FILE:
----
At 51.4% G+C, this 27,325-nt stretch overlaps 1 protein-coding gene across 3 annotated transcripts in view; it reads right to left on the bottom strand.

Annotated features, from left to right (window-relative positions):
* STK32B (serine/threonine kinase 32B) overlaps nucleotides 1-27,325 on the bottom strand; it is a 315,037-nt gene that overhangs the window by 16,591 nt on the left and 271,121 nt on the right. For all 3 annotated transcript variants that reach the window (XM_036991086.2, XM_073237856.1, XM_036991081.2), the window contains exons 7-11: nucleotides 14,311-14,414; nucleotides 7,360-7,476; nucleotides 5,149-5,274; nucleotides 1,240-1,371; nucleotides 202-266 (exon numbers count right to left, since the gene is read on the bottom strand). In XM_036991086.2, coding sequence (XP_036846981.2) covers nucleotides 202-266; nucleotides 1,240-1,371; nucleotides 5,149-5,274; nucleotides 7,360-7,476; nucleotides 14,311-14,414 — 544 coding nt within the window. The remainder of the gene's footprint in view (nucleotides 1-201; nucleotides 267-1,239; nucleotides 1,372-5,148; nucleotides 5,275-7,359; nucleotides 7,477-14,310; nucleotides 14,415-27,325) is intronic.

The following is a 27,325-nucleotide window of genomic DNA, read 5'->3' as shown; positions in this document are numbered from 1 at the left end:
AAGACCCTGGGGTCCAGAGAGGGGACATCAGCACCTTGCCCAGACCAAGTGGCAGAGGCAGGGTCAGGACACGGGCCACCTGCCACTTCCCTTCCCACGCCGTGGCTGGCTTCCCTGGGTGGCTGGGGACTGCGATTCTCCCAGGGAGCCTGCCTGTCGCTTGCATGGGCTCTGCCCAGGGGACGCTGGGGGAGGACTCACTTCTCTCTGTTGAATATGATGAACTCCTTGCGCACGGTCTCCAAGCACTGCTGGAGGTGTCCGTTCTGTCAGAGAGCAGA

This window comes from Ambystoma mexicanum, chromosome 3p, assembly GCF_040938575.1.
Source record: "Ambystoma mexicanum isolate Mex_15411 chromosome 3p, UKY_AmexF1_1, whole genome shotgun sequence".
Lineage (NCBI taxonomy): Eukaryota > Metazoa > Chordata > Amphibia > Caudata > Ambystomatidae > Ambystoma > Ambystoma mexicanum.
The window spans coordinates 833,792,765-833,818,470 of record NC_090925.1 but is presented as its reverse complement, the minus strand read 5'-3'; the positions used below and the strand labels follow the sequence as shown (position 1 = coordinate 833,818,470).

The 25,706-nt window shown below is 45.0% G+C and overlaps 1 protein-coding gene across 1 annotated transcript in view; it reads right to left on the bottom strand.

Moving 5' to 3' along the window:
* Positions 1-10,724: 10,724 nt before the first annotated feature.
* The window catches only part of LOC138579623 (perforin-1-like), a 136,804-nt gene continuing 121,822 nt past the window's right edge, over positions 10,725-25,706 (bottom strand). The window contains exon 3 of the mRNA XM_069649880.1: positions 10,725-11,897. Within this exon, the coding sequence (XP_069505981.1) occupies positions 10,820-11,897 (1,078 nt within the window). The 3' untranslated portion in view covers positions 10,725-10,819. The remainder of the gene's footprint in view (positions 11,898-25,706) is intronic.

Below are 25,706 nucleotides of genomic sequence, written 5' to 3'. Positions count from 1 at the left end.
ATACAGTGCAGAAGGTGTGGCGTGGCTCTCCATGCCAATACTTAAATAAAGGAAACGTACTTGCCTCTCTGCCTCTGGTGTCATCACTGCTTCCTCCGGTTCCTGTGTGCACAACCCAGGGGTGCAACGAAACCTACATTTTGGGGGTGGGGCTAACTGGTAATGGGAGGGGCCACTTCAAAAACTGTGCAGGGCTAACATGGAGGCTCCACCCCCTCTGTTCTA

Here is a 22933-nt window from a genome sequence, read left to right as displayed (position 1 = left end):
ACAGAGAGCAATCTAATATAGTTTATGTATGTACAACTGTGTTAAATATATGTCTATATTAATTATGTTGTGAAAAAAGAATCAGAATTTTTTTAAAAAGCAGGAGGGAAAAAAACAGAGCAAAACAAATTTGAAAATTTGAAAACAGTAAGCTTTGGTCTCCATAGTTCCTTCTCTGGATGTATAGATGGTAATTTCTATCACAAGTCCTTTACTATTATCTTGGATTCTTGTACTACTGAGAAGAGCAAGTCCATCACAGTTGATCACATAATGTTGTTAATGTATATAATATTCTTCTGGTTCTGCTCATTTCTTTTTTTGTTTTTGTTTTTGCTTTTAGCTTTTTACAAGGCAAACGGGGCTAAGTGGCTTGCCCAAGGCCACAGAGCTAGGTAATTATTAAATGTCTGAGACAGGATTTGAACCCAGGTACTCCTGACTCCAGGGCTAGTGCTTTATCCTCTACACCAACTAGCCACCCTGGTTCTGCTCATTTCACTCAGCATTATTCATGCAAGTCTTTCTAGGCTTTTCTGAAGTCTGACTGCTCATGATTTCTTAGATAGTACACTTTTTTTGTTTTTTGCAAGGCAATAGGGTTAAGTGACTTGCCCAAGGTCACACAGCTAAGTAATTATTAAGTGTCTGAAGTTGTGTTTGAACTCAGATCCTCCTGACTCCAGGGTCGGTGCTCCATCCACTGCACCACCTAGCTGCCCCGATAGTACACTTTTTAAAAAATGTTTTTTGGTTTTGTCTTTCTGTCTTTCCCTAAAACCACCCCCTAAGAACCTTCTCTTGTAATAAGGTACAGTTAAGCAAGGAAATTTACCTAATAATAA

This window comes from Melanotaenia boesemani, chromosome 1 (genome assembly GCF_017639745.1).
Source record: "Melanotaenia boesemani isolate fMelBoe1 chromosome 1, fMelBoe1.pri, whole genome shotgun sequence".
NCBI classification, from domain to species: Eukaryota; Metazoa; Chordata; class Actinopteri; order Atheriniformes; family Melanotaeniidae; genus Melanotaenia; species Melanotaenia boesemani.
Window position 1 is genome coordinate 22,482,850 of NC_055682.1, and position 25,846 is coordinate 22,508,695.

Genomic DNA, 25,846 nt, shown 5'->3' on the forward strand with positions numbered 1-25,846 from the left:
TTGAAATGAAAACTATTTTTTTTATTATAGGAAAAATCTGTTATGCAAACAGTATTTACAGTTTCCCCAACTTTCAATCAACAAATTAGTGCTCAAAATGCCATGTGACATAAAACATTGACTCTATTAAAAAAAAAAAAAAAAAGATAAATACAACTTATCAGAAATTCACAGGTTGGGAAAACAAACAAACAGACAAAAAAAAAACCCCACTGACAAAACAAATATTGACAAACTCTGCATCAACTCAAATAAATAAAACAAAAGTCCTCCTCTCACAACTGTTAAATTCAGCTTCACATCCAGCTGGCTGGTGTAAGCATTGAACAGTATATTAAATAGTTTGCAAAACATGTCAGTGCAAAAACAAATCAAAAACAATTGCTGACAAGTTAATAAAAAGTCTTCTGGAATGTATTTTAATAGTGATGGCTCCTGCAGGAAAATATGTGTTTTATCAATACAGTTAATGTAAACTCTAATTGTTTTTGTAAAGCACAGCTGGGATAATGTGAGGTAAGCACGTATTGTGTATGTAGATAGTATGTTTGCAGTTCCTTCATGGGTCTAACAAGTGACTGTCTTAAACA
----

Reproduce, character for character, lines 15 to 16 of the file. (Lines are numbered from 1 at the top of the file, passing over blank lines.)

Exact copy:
ATACAGTGCAGAAGGTGTGGCGTGGCTCTCCATGCCAATACTTAAATAAAGGAAACGTACTTGCCTCTCTGCCTCTGGTGTCATCACTGCTTCCTCCGGTTCCTGTGTGCACAACCCAGGGGTGCAACGAAACCTACATTTTGGGGGTGGGGCTAACTGGTAATGGGAGGGGCCACTTCAAAAACTGTGCAGGGCTAACATGGAGGCTCCACCCCCTCTGTTCTA

Here is a 22933-nt window from a genome sequence, read left to right as displayed (position 1 = left end):